at Southampton Inn
continued its successful "Dinner and..." series with a special presentation that helped recession weary diners laugh at bailouts, chuckle at the absurdity of Madoff and forget for a moment their shrinking IRA accounts while savoring an elegant three-course dinner prepared by acclaimed Executive Chef Bryan Naylor
and enjoying the witty musical send-ups by singer Andrea Axelrod
and musician Alan Siegal
on Friday, May 22.
Prior to dinner, cocktails were served in the lounge along with a hefty cheese board featuring an array of locally made cheeses from Mecox Dairy and Catapano's. Already in the mood for some cheering up, guests were swapping witty tales of cutting back spending and trying to find some humor in the situation. They were all very pleased to have an evening out that was not a wallet buster - hors d'oeuvres, a three-course dinner and entertainment for a pocket pleasing $25.
Once seated for dinner, attendees began with an artfully designed salad - a circlet of thin English cucumber filled with local baby greens, grape tomatoes, and peppers topped with frizzled onions and aged balsamic. Entrée choices included a potato wrapped salmon with wild mushrooms and sautéed spinach; Grilled Heritage chicken with whipped potatoes and broccoli; "Pork & Beans," Naylor's imaginative twist on the classic French dish, Cassoulet, grilled pork porterhouse with white beans and citrus cockle emulsion; and a basil risotto with jewel
tone heirloom tomatoes, Reggiano cheese and a first pressed extra virgin olive oil. Coffee and dessert of decadent triple chocolate mousse roll in a strawberry broth was served in the lounge.
Andrea Axelrod and OSO Owner Dede Gotthelf.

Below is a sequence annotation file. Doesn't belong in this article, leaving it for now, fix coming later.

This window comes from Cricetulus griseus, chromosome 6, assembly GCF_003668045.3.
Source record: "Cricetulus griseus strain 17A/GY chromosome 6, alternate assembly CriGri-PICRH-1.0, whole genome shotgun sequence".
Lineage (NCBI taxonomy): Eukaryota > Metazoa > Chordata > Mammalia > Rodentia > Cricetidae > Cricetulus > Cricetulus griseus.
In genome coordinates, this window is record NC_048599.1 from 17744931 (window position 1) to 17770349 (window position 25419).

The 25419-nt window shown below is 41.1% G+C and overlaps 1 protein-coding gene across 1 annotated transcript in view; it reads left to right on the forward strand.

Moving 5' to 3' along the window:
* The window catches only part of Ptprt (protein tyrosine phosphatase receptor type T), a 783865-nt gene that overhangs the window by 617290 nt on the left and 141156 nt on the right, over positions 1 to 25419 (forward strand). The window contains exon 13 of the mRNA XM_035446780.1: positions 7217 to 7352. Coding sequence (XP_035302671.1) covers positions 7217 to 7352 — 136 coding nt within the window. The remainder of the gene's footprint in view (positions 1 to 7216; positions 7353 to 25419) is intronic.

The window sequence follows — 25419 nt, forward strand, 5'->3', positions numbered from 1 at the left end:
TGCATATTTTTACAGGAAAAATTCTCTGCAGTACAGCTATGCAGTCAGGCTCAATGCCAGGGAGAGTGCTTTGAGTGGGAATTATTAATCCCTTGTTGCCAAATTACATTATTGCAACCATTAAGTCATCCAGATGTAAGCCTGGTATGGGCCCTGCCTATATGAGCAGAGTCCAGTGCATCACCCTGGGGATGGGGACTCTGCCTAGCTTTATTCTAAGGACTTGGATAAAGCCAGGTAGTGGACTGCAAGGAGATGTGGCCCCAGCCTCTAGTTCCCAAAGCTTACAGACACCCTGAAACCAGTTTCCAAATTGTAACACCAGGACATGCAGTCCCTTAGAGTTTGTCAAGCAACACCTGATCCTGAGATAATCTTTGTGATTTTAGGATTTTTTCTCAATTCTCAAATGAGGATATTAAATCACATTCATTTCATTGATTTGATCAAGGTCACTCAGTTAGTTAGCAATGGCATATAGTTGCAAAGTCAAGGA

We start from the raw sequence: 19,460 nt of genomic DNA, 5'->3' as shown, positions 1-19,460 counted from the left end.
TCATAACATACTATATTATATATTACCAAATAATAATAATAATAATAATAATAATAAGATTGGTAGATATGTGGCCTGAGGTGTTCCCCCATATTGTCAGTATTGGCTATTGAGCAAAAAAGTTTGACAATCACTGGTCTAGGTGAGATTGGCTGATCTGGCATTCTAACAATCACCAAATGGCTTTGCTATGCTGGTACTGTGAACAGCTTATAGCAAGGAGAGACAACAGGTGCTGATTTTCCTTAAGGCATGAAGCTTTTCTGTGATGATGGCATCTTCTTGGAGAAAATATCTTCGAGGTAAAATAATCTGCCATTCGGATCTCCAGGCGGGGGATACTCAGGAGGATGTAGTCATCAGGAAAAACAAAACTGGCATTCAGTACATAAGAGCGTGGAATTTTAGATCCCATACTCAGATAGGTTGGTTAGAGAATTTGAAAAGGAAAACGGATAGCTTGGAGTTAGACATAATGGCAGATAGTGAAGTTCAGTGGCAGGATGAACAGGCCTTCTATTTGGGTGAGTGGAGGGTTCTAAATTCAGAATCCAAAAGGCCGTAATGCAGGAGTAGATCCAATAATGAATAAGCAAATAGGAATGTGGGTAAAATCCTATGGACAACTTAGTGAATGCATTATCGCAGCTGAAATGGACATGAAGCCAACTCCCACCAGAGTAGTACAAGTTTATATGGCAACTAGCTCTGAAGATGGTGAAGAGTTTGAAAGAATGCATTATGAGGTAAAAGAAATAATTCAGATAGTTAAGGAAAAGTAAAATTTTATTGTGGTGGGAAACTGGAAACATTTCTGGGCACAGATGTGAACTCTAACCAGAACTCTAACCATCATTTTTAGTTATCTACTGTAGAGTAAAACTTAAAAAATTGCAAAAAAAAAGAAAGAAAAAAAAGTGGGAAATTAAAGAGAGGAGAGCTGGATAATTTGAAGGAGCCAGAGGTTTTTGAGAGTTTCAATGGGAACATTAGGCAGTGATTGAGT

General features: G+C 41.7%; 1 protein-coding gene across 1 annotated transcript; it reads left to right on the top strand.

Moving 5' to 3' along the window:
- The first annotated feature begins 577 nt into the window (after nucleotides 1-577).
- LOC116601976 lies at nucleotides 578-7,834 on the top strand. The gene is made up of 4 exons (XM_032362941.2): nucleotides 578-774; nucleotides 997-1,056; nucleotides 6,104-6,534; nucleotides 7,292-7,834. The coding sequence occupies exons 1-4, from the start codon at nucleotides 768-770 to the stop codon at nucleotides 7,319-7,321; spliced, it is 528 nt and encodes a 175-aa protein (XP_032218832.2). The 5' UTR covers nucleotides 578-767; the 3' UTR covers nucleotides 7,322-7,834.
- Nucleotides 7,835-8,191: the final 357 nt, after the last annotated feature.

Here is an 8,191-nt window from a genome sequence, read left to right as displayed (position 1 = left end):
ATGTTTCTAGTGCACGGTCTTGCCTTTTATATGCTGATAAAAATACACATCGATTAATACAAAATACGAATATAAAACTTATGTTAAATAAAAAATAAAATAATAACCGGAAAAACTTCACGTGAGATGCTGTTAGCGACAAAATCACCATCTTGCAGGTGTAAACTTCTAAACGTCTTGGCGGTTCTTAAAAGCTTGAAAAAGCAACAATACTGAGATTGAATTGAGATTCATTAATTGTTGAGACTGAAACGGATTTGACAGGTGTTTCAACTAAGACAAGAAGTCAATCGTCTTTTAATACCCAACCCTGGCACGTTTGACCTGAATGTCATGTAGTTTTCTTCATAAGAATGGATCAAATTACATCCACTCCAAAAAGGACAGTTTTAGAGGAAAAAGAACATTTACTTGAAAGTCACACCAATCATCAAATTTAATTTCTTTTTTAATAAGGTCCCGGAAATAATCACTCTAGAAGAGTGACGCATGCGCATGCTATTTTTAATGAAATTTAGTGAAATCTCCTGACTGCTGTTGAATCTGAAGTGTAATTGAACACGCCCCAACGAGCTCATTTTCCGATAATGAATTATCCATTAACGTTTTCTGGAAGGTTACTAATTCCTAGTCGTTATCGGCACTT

Southampton Inn owner, Dede Gotthelf
who had begun the dinner series in winter with the intention of offering locals an inexpensive evening out with entertainment had been so pleased by the community's response that she decided to offer the "Dinner and..." series for the start of the season.Gotthelf introduced the musical entertainment and Axelrod and Siegal took to the intimate stage in a living room like setting.
The musical duo worked with treasures from The Great American Songbook and twisted the lyrics for a 2009 sensibility giving a hysterical perspective on the Great Recession.
Opening appropriately with Gershwin's
"Who Cares If the Sky Falls into the Sea" they turned the classic into a whimsical survey of love and bank failure. With "Sunny Side of the Street," Axelrod chirped merrily. "If I never had a cent, I'd be as rich as Warren Buffet". The pair drew howls with the plaintive "Try To Remember" from "The Fantasticks" with an opening that told everyone to suck it up, "Try to remember the kind of September when nobody panicked, nobody sold, Then, swallow, swallow, swallow"!
They followed this with a bluesy rendition of "Nobody Knows You When You're Down and Out", that beautifully displayed yet another side of Axelrod's lovely voice. Siegal fascinated as he played along on an eight-string guitar, providing her with the perfect woefulness as background for the old chestnut.
Deirdre and Phillip Patton shook off the recession blues.
Axelrod surprises and enchants audiences with the beauty and range of her voice and singing style as well as the wit of her patter. She has performed regularly in New York cabarets, as well as in appearances at the State Department, in The Hague, in El Paso and in the Berkshires. A regional finalist in the Metropolitan Opera Auditions, she wrote and hopes to revive her opera comedy show, "Shishkebopera!" She also recently presented a cabaret-concert, "War and Peace (Only Shorter), Songs from the Great and Not So Great Wars".
Siegal took up the guitar during the English rock invasion of the 1960s, played in a garage band, and was promptly directed into classical music by his elders and betters. He studied with Rodrigo Riera
in high school and Jerry Willard
in college. He kept his fingers warm throughout the building of his non-musical career, and in the 1990s drifted back into American music - not exactly Rock'n'Roll - getting involved with the Barbershop Harmony Society. With a few years' experience behind him, and the vast expanse of American song in front, he studied with guitar maestro Michéle Ramo
and began to develop a sound of his own, performing on an eight-string Hei-D Mostro built by Rich DiCarlo
He and Axelrod formed a musical partnership in November 2008 and have played a host of private events and benefit evenings. This first outing at OSO will surely be followed with another engagement later this summer with another variation of their act satirizing contemporary issues.